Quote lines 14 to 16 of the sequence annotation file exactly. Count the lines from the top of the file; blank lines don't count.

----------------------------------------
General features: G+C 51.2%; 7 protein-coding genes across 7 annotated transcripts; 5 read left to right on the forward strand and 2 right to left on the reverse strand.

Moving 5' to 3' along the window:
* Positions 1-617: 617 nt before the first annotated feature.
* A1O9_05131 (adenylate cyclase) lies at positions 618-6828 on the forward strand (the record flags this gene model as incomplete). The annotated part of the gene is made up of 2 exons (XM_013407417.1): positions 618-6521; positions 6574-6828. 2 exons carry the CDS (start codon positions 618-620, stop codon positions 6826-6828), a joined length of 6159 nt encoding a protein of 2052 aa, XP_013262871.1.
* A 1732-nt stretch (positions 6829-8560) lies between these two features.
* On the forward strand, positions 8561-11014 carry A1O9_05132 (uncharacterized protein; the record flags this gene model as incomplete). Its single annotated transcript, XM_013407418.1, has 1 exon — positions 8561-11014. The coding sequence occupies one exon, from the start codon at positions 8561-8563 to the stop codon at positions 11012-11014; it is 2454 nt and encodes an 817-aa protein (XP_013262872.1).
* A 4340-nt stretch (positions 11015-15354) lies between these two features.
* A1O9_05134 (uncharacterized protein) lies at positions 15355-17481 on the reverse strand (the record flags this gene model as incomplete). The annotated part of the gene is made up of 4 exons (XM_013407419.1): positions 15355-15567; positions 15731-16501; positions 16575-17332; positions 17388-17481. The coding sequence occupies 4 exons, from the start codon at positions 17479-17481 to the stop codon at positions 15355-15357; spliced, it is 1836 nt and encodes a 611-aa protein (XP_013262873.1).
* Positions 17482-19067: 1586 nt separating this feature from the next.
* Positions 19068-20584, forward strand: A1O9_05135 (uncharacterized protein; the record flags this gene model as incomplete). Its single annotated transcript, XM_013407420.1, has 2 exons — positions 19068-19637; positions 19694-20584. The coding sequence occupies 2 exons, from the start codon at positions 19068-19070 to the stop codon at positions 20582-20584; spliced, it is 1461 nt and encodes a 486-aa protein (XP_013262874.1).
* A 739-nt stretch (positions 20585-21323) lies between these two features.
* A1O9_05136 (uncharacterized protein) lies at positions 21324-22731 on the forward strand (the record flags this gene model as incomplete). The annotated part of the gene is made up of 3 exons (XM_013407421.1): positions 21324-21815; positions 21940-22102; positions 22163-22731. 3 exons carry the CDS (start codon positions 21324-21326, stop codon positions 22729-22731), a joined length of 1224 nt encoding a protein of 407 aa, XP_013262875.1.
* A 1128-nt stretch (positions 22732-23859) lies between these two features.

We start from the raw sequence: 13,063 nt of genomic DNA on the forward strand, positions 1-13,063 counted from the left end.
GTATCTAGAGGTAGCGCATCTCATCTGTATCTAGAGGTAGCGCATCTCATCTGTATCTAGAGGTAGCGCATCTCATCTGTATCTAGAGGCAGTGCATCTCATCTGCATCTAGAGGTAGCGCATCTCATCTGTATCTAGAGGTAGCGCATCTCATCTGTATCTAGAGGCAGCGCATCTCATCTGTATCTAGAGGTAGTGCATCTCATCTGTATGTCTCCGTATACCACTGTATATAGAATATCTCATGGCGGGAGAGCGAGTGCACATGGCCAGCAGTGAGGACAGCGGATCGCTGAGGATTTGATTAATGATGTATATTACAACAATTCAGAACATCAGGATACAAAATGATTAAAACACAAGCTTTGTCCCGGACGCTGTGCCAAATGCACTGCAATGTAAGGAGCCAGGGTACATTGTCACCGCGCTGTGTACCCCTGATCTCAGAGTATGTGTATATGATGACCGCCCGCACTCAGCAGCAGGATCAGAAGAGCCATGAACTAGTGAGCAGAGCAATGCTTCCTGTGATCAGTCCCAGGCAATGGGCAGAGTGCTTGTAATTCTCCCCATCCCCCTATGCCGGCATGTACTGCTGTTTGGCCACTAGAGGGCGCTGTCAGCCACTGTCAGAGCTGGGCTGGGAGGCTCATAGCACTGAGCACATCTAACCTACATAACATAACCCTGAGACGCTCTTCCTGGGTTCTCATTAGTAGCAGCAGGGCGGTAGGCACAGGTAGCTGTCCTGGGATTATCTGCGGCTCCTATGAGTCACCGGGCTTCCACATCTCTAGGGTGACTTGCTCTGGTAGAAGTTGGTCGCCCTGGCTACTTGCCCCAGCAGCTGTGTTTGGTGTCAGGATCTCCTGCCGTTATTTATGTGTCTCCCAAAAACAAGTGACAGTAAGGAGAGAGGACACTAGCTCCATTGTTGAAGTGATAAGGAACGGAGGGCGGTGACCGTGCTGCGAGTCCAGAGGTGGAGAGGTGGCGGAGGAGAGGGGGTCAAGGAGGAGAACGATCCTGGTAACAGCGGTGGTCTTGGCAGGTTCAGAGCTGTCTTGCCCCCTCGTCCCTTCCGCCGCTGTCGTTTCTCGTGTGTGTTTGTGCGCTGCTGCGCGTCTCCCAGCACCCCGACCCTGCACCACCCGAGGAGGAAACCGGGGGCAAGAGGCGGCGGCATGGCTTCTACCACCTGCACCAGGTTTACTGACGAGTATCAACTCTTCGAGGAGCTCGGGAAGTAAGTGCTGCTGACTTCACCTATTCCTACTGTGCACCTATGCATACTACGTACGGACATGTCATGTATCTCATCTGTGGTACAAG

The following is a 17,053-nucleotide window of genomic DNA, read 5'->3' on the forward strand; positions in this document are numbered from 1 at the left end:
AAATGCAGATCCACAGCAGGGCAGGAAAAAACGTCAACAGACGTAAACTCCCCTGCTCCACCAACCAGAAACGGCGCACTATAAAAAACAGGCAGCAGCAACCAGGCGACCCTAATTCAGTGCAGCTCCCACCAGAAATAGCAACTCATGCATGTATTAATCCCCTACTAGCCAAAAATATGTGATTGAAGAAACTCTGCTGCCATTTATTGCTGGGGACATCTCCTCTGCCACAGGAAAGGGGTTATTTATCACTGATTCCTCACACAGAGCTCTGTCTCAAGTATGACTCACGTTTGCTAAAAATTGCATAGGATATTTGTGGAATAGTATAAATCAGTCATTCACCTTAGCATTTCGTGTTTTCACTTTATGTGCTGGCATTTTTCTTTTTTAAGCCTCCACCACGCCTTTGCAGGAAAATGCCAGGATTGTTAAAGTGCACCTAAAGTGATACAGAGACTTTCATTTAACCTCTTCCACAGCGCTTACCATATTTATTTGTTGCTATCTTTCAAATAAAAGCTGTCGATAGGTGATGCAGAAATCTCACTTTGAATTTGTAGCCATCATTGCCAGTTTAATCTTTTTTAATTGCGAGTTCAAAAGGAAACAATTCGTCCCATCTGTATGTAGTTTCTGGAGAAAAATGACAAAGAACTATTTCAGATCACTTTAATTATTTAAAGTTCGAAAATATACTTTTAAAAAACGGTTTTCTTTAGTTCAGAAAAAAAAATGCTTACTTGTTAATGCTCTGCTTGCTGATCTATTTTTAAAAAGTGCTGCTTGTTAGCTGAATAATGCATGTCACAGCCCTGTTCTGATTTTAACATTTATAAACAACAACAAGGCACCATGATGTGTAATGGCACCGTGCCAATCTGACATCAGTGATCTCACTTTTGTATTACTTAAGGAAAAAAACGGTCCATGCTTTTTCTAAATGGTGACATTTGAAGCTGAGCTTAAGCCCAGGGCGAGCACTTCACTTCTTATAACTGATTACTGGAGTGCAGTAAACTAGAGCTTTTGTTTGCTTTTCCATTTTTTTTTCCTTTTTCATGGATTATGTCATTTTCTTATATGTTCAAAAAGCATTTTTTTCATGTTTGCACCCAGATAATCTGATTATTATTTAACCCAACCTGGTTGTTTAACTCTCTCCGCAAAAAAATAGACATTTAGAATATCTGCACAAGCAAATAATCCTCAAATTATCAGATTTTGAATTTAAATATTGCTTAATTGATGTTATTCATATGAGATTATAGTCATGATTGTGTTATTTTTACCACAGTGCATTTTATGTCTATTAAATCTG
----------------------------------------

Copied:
We start from the raw sequence: 13,063 nt of genomic DNA on the forward strand, positions 1-13,063 counted from the left end.
GTATCTAGAGGTAGCGCATCTCATCTGTATCTAGAGGTAGCGCATCTCATCTGTATCTAGAGGTAGCGCATCTCATCTGTATCTAGAGGCAGTGCATCTCATCTGCATCTAGAGGTAGCGCATCTCATCTGTATCTAGAGGTAGCGCATCTCATCTGTATCTAGAGGCAGCGCATCTCATCTGTATCTAGAGGTAGTGCATCTCATCTGTATGTCTCCGTATACCACTGTATATAGAATATCTCATGGCGGGAGAGCGAGTGCACATGGCCAGCAGTGAGGACAGCGGATCGCTGAGGATTTGATTAATGATGTATATTACAACAATTCAGAACATCAGGATACAAAATGATTAAAACACAAGCTTTGTCCCGGACGCTGTGCCAAATGCACTGCAATGTAAGGAGCCAGGGTACATTGTCACCGCGCTGTGTACCCCTGATCTCAGAGTATGTGTATATGATGACCGCCCGCACTCAGCAGCAGGATCAGAAGAGCCATGAACTAGTGAGCAGAGCAATGCTTCCTGTGATCAGTCCCAGGCAATGGGCAGAGTGCTTGTAATTCTCCCCATCCCCCTATGCCGGCATGTACTGCTGTTTGGCCACTAGAGGGCGCTGTCAGCCACTGTCAGAGCTGGGCTGGGAGGCTCATAGCACTGAGCACATCTAACCTACATAACATAACCCTGAGACGCTCTTCCTGGGTTCTCATTAGTAGCAGCAGGGCGGTAGGCACAGGTAGCTGTCCTGGGATTATCTGCGGCTCCTATGAGTCACCGGGCTTCCACATCTCTAGGGTGACTTGCTCTGGTAGAAGTTGGTCGCCCTGGCTACTTGCCCCAGCAGCTGTGTTTGGTGTCAGGATCTCCTGCCGTTATTTATGTGTCTCCCAAAAACAAGTGACAGTAAGGAGAGAGGACACTAGCTCCATTGTTGAAGTGATAAGGAACGGAGGGCGGTGACCGTGCTGCGAGTCCAGAGGTGGAGAGGTGGCGGAGGAGAGGGGGTCAAGGAGGAGAACGATCCTGGTAACAGCGGTGGTCTTGGCAGGTTCAGAGCTGTCTTGCCCCCTCGTCCCTTCCGCCGCTGTCGTTTCTCGTGTGTGTTTGTGCGCTGCTGCGCGTCTCCCAGCACCCCGACCCTGCACCACCCGAGGAGGAAACCGGGGGCAAGAGGCGGCGGCATGGCTTCTACCACCTGCACCAGGTTTACTGACGAGTATCAACTCTTCGAGGAGCTCGGGAAGTAAGTGCTGCTGACTTCACCTATTCCTACTGTGCACCTATGCATACTACGTACGGACATGTCATGTATCTCATCTGTGGTACAAG

The following is a 17,053-nucleotide window of genomic DNA, read 5'->3' on the forward strand; positions in this document are numbered from 1 at the left end: